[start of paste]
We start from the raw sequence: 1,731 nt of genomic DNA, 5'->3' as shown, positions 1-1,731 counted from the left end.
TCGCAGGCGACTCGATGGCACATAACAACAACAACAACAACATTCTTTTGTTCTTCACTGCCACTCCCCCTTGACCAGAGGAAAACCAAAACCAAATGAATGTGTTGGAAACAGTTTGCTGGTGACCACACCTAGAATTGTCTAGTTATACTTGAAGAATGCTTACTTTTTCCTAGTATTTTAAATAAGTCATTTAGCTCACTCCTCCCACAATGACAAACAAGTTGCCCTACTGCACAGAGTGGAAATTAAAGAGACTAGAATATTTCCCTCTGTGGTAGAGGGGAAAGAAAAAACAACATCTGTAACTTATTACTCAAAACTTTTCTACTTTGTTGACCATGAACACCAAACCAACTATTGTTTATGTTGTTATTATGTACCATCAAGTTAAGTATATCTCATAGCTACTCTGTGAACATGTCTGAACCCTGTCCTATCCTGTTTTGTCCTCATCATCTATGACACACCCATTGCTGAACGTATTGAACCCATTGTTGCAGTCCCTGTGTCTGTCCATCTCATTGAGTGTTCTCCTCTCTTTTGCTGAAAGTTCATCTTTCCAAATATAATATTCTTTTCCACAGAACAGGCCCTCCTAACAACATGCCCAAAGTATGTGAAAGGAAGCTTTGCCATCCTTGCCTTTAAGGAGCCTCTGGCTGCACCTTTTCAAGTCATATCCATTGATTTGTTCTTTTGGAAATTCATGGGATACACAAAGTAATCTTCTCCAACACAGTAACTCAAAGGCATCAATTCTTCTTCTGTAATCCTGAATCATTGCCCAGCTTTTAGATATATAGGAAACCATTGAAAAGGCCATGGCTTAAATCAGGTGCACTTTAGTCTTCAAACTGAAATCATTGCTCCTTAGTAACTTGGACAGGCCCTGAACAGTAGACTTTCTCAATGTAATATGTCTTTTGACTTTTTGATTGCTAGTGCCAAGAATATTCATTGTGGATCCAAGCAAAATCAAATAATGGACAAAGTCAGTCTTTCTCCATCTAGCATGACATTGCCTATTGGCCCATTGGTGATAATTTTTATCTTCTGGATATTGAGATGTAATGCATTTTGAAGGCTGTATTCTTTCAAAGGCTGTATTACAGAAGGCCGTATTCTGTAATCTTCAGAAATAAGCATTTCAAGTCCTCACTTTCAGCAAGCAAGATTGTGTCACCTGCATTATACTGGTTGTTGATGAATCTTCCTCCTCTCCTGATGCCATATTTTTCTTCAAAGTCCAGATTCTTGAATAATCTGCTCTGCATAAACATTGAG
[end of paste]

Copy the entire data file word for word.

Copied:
We start from the raw sequence: 1,731 nt of genomic DNA, 5'->3' as shown, positions 1-1,731 counted from the left end.
TCGCAGGCGACTCGATGGCACATAACAACAACAACAACAACATTCTTTTGTTCTTCACTGCCACTCCCCCTTGACCAGAGGAAAACCAAAACCAAATGAATGTGTTGGAAACAGTTTGCTGGTGACCACACCTAGAATTGTCTAGTTATACTTGAAGAATGCTTACTTTTTCCTAGTATTTTAAATAAGTCATTTAGCTCACTCCTCCCACAATGACAAACAAGTTGCCCTACTGCACAGAGTGGAAATTAAAGAGACTAGAATATTTCCCTCTGTGGTAGAGGGGAAAGAAAAAACAACATCTGTAACTTATTACTCAAAACTTTTCTACTTTGTTGACCATGAACACCAAACCAACTATTGTTTATGTTGTTATTATGTACCATCAAGTTAAGTATATCTCATAGCTACTCTGTGAACATGTCTGAACCCTGTCCTATCCTGTTTTGTCCTCATCATCTATGACACACCCATTGCTGAACGTATTGAACCCATTGTTGCAGTCCCTGTGTCTGTCCATCTCATTGAGTGTTCTCCTCTCTTTTGCTGAAAGTTCATCTTTCCAAATATAATATTCTTTTCCACAGAACAGGCCCTCCTAACAACATGCCCAAAGTATGTGAAAGGAAGCTTTGCCATCCTTGCCTTTAAGGAGCCTCTGGCTGCACCTTTTCAAGTCATATCCATTGATTTGTTCTTTTGGAAATTCATGGGATACACAAAGTAATCTTCTCCAACACAGTAACTCAAAGGCATCAATTCTTCTTCTGTAATCCTGAATCATTGCCCAGCTTTTAGATATATAGGAAACCATTGAAAAGGCCATGGCTTAAATCAGGTGCACTTTAGTCTTCAAACTGAAATCATTGCTCCTTAGTAACTTGGACAGGCCCTGAACAGTAGACTTTCTCAATGTAATATGTCTTTTGACTTTTTGATTGCTAGTGCCAAGAATATTCATTGTGGATCCAAGCAAAATCAAATAATGGACAAAGTCAGTCTTTCTCCATCTAGCATGACATTGCCTATTGGCCCATTGGTGATAATTTTTATCTTCTGGATATTGAGATGTAATGCATTTTGAAGGCTGTATTCTTTCAAAGGCTGTATTACAGAAGGCCGTATTCTGTAATCTTCAGAAATAAGCATTTCAAGTCCTCACTTTCAGCAAGCAAGATTGTGTCACCTGCATTATACTGGTTGTTGATGAATCTTCCTCCTCTCCTGATGCCATATTTTTCTTCAAAGTCCAGATTCTTGAATAATCTGCTCTGCATAAACATTGAG